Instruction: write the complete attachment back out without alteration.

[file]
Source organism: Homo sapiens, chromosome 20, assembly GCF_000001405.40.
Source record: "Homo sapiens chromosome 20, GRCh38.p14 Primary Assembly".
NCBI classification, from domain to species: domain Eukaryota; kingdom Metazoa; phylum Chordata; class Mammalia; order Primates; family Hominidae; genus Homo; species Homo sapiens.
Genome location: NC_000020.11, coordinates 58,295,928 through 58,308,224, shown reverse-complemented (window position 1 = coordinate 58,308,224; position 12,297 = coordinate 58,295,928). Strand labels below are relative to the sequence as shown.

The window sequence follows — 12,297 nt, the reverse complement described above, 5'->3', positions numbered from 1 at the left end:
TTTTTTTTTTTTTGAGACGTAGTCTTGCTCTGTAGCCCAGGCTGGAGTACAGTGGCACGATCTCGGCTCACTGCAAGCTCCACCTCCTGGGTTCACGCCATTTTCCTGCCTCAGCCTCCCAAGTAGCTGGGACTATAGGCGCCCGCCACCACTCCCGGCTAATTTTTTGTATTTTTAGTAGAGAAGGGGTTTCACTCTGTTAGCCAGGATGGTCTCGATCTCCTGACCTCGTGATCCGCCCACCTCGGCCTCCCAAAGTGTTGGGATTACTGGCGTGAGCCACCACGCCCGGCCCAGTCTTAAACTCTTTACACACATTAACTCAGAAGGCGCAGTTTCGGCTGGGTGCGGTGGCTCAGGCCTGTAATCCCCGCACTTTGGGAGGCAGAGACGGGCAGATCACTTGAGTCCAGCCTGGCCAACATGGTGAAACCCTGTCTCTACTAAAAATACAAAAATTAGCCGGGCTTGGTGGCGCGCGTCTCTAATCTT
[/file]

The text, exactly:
Source organism: Homo sapiens, chromosome 20, assembly GCF_000001405.40.
Source record: "Homo sapiens chromosome 20, GRCh38.p14 Primary Assembly".
NCBI classification, from domain to species: domain Eukaryota; kingdom Metazoa; phylum Chordata; class Mammalia; order Primates; family Hominidae; genus Homo; species Homo sapiens.
Genome location: NC_000020.11, coordinates 58,295,928 through 58,308,224, shown reverse-complemented (window position 1 = coordinate 58,308,224; position 12,297 = coordinate 58,295,928). Strand labels below are relative to the sequence as shown.

The window sequence follows — 12,297 nt, the reverse complement described above, 5'->3', positions numbered from 1 at the left end:
TTTTTTTTTTTTTGAGACGTAGTCTTGCTCTGTAGCCCAGGCTGGAGTACAGTGGCACGATCTCGGCTCACTGCAAGCTCCACCTCCTGGGTTCACGCCATTTTCCTGCCTCAGCCTCCCAAGTAGCTGGGACTATAGGCGCCCGCCACCACTCCCGGCTAATTTTTTGTATTTTTAGTAGAGAAGGGGTTTCACTCTGTTAGCCAGGATGGTCTCGATCTCCTGACCTCGTGATCCGCCCACCTCGGCCTCCCAAAGTGTTGGGATTACTGGCGTGAGCCACCACGCCCGGCCCAGTCTTAAACTCTTTACACACATTAACTCAGAAGGCGCAGTTTCGGCTGGGTGCGGTGGCTCAGGCCTGTAATCCCCGCACTTTGGGAGGCAGAGACGGGCAGATCACTTGAGTCCAGCCTGGCCAACATGGTGAAACCCTGTCTCTACTAAAAATACAAAAATTAGCCGGGCTTGGTGGCGCGCGTCTCTAATCTT